Ted Hoff, vice president for the Center for Learning and Development at IBM, shares how the global technology firm enables employees to get smarter faster.
by Mike Prokopeak
September 30, 2009
With employees in 170 countries, IBM operates in a complex global business environment that makes individual connection difficult. Despite that challenge, the company’s learning organization makes it a priority to individually know each of the company’s 400,000 employees in order to drive higher performance.
“The world is changing rapidly [and] people need to be smarter, faster,” said Ted Hoff, vice president of the IBM Center for Learning and Development. “[The way we] gain a competitive advantage is by tapping skills throughout the world … we need people around the world to be skilled to serve clients.”
Hoff outlined the steps IBM takes to create a smarter, more competitive workforce during a morning keynote address at the Fall 2009 Chief Learning Officer Symposium. The fall symposium, taking place this week at the Broadmoor resort in Colorado Springs, Colo., brought together nearly 400 attendees for a three-day conference built around the theme “Peak Performance: Pushing Your Organization to the Top.”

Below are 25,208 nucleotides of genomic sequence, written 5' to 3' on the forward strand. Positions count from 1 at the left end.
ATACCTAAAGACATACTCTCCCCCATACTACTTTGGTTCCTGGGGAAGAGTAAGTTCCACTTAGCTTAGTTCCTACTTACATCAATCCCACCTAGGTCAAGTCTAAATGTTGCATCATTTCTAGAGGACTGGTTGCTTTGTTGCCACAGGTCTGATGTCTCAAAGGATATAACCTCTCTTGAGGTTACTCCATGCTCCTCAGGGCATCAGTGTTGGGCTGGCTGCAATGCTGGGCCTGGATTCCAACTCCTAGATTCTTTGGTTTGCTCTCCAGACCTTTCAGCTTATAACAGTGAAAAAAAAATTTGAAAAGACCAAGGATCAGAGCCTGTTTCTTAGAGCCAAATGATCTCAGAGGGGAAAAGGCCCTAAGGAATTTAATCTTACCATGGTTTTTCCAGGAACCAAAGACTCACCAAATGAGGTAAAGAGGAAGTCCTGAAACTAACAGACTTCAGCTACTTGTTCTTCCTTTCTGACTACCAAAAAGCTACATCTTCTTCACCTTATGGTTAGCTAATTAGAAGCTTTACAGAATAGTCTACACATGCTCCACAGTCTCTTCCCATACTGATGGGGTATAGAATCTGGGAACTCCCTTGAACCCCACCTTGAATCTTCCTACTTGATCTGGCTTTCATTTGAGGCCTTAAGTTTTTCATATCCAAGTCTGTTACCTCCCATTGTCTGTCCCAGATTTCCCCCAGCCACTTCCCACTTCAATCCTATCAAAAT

To create a globally integrated enterprise capable of delivering higher performance, IBM strives to develop a fully enabled workforce that is effectively led, insightful of client needs and on the cutting edge of innovation.
“The level of skill to develop is no easy task,” he said. “You can’t develop people just with training in the classroom.”
Hoff outlined some of the programs IBM uses to develop the leaders the company needs to lead into the future. The IBM Corporate Service Corps, for example, consists of 300 high potential leaders from 44 countries who dedicate time and resources to community service programs in developing countries.
“They need to have the experience to have the depth of capability we’re looking for,” Hoff said.
IBM Career Smart, the company’s career brand, also had lost focus and company leaders wanted to renew the company’s commitment to being a place where employees could have dynamic careers.
“One major challenge the company faced about a decade ago was that career opportunities had become vague and complicated; it wasn’t clear to IBMers how they could move forward within the company,” Hoff said. “People need to understand when jobs are opening up and what skills and capabilities are needed.”
As part of the commitment to creating a smarter workforce, the company uses assessments to determine employee capability and connect them with appropriate development opportunities and projects.
“We are helping people [determine] what they need to do and how to develop themselves,” Hoff said.
Delivering learning and development to IBM’s 400,000 employees is a daunting task, but Hoff said he wouldn’t have it any other way.
“This is the place I want to be,” he said.